A teenager was crushed to death as powerful Typhoon Koppu tore down trees and houses and unleashed landslides and floods across a wide area of the Philippines on Sunday, forcing thousands to flee.
At least eight people have been reported missing and rescue operations are under way in the rice-farming province of Nueva Ecija where rivers burst their banks and flooded several villages, regional authorities said.
“People are asking for help because the flood waters are rising. The rescuers cannot penetrate the area as of now,” Nigel Lontoc, the assistant civil defence chief for the region, said.
Television footage showed raging brown rivers swallowing up homes and carrying off large debris including tree trunks.
ABS-CBN network showed a photograph of blue-clad police rescuers holding onto a rope and wading on chest-deep flood waters to rescue trapped residents.
The government said more than 15,000 people had already been evacuated from Koppu’s path.
Officials said more are expected to flee as the storm makes its way to the northern tip of Luzon, the Asian country’s largest island and home to about half its national population of 100 million people.
Koppu made landfall before dawn on the remote fishing town of Casiguran, whipping the coast with gusts of up to 210 kilometers (130 miles) an hour for nearly seven hours before moving inland.
“Koppu tore off roofs of homes made of light materials. Rivers overflowed, and the roads to the area are blocked by downed power pylons and trees,” Lontoc said.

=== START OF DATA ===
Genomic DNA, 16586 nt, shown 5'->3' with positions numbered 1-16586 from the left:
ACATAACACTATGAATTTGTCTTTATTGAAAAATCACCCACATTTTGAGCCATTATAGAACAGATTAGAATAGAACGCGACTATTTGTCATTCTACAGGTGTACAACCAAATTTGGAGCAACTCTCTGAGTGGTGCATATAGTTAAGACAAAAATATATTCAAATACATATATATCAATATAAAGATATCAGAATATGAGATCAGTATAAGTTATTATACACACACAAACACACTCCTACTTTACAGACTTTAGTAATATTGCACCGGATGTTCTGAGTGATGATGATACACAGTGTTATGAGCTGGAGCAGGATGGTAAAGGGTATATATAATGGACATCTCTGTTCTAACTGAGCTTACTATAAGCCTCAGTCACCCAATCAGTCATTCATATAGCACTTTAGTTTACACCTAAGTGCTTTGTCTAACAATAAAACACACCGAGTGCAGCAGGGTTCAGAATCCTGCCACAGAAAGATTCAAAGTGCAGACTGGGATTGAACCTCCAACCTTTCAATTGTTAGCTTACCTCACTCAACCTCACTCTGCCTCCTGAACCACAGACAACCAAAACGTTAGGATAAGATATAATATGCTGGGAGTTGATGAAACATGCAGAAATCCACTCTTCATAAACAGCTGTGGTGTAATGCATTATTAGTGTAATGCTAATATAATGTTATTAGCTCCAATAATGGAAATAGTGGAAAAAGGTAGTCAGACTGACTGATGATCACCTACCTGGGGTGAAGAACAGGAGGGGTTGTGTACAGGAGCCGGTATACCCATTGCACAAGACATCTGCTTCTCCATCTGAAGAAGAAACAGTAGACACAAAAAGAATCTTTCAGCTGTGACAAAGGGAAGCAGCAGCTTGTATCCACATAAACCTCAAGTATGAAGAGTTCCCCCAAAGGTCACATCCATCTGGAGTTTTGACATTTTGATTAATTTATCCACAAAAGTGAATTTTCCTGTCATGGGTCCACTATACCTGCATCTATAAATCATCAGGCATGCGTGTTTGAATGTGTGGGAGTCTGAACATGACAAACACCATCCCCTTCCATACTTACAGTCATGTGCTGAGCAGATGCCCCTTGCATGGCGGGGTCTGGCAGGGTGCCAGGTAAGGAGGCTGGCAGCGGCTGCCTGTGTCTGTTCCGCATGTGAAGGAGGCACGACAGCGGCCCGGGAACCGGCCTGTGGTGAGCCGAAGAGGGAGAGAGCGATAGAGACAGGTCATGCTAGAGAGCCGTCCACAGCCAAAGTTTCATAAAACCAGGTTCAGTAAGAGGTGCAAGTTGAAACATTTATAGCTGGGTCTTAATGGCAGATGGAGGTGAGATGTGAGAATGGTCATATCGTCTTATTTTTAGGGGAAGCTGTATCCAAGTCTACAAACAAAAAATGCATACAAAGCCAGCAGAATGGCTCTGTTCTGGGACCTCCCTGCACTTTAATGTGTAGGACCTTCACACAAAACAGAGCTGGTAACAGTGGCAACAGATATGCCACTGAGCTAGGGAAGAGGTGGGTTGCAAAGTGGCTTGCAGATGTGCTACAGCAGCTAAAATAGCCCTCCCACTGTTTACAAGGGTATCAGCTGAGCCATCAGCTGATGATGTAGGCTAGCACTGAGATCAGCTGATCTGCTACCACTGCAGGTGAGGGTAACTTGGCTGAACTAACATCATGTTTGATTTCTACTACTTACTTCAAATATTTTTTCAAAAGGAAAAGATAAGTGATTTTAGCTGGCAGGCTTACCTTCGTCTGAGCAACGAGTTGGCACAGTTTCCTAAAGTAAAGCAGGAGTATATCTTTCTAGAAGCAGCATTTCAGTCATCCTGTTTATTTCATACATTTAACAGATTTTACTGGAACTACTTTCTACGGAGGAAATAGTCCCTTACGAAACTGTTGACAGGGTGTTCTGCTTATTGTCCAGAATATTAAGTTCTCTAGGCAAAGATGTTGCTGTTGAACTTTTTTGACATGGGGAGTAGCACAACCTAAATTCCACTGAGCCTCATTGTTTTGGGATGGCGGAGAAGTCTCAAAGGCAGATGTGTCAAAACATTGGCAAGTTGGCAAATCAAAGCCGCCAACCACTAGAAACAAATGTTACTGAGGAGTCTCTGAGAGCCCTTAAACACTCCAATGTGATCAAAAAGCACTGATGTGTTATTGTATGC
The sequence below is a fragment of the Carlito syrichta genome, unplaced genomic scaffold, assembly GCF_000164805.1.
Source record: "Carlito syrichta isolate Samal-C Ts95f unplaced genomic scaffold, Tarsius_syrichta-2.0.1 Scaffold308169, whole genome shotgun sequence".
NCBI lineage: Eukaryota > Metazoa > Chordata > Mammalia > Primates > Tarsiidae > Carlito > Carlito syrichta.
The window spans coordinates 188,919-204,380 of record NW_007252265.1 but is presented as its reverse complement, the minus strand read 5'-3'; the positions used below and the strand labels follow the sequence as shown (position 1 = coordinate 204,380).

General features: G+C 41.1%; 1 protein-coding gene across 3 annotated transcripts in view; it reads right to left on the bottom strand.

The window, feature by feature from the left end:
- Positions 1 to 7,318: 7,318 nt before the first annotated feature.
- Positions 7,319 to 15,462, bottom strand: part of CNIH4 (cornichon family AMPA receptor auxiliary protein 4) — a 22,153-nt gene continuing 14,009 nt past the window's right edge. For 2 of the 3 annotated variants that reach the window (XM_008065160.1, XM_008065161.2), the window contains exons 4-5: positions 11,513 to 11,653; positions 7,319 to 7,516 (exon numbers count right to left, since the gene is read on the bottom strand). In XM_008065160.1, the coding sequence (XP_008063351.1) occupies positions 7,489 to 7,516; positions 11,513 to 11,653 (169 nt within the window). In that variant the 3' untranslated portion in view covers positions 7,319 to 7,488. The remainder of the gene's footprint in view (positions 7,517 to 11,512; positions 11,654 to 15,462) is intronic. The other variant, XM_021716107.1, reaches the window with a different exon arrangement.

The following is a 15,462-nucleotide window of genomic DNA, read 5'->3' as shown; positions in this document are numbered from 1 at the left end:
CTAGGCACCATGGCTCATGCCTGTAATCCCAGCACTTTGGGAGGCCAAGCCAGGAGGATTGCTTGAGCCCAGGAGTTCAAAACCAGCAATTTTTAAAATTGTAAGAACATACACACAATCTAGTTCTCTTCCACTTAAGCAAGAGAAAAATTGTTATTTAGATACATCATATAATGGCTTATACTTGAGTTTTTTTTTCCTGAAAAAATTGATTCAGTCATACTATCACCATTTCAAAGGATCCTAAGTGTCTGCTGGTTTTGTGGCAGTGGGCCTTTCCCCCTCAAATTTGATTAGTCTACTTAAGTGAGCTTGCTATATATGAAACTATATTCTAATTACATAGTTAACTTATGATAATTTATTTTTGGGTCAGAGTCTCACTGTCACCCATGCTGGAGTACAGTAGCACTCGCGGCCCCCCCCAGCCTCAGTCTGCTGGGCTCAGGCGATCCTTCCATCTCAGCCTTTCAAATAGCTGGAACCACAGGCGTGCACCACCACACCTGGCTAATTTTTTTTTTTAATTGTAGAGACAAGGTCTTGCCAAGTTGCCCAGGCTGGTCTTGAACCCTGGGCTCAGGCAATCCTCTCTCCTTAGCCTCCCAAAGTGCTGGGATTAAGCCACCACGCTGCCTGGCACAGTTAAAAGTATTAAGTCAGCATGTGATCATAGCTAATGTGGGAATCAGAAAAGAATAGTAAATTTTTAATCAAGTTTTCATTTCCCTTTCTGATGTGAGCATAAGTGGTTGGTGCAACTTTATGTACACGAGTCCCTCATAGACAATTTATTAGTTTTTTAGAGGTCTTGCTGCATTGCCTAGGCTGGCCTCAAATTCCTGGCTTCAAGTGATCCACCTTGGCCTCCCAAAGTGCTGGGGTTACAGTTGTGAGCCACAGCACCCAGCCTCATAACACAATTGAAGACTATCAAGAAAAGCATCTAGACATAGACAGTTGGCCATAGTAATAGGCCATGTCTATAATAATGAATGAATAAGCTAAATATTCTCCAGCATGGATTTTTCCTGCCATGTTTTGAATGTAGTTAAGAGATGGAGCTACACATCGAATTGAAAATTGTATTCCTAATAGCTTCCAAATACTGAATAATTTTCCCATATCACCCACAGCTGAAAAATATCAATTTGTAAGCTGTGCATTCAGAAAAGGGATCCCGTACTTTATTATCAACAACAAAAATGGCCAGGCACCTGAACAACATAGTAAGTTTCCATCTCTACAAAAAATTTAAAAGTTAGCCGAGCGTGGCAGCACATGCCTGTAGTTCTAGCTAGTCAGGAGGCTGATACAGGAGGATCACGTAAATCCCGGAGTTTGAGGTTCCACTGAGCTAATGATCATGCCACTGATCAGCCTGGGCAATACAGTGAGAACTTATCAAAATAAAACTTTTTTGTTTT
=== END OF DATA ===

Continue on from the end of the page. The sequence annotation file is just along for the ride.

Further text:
A weakened Koppu later crossed over the Pantabangan dam in the southern foothills of the Cordillera, the country’s largest mountain range, with gusts of 185 kilometes an hour.
“Some villages are no longer accessible…. I was told that rescuers saw two human bodies floating in the water,” Aurelio Umali, governor of Nueva Ecija province that includes Pantabangan, told ABS-CBN.
Lontoc said the two bodies have not been recovered.
Three people in the coastal resort town of Baler, near Casiguran, are missing after a large wave struck their house, Lontoc said, and three fishermen are also missing on Manila Bay.
Despite the storm weakening, the authorities warned heavy rains could also trigger flash floods and landslides in the Cordillera, known for its spectacular rice terraces carved on the slopes of towering mountains.
“I must emphasise that this is just the start. People must remain alert while we try to pick up the pieces in areas already hit,” Alexander Pama, head of the National Disaster Risk Reduction Council, told reporters in Manila.
“We are strongly recommending forced evacuations in the Cordillera administrative region especially villages that are landslide- and flood-prone,” Pama said.
Lontoc, the regional disaster official, said the rain-soaked mountains also posed a threat to the heavily populated central Luzon region just north of Manila in the coming days, even though the area was spared from its winds.
With dams filling up and forced to let off water, he said huge volumes of runoff are streaming into the Pampanga river, a major waterway that spills onto the region before draining onto Manila Bay.
The weather service said Koppu would weaken further into a tropical storm by Tuesday, but continue to dump rain before heading for Taiwan on Wednesday.
Koppu caused widespread power and communications disruptions across Luzon, with many roads and bridges also blocked by landslides, floods or fallen trees and power pylons.
Thousands were stranded as ferry services were suspended amid rough seas while dozens of commercial flights were cancelled.
The Philippines suffers an average of 20 storms each year, many of them deadly.
The deadliest and strongest on record, Super Typhoon Haiyan, destroyed entire towns in the central islands in November 2013, leaving more than 7,350 people dead or missing.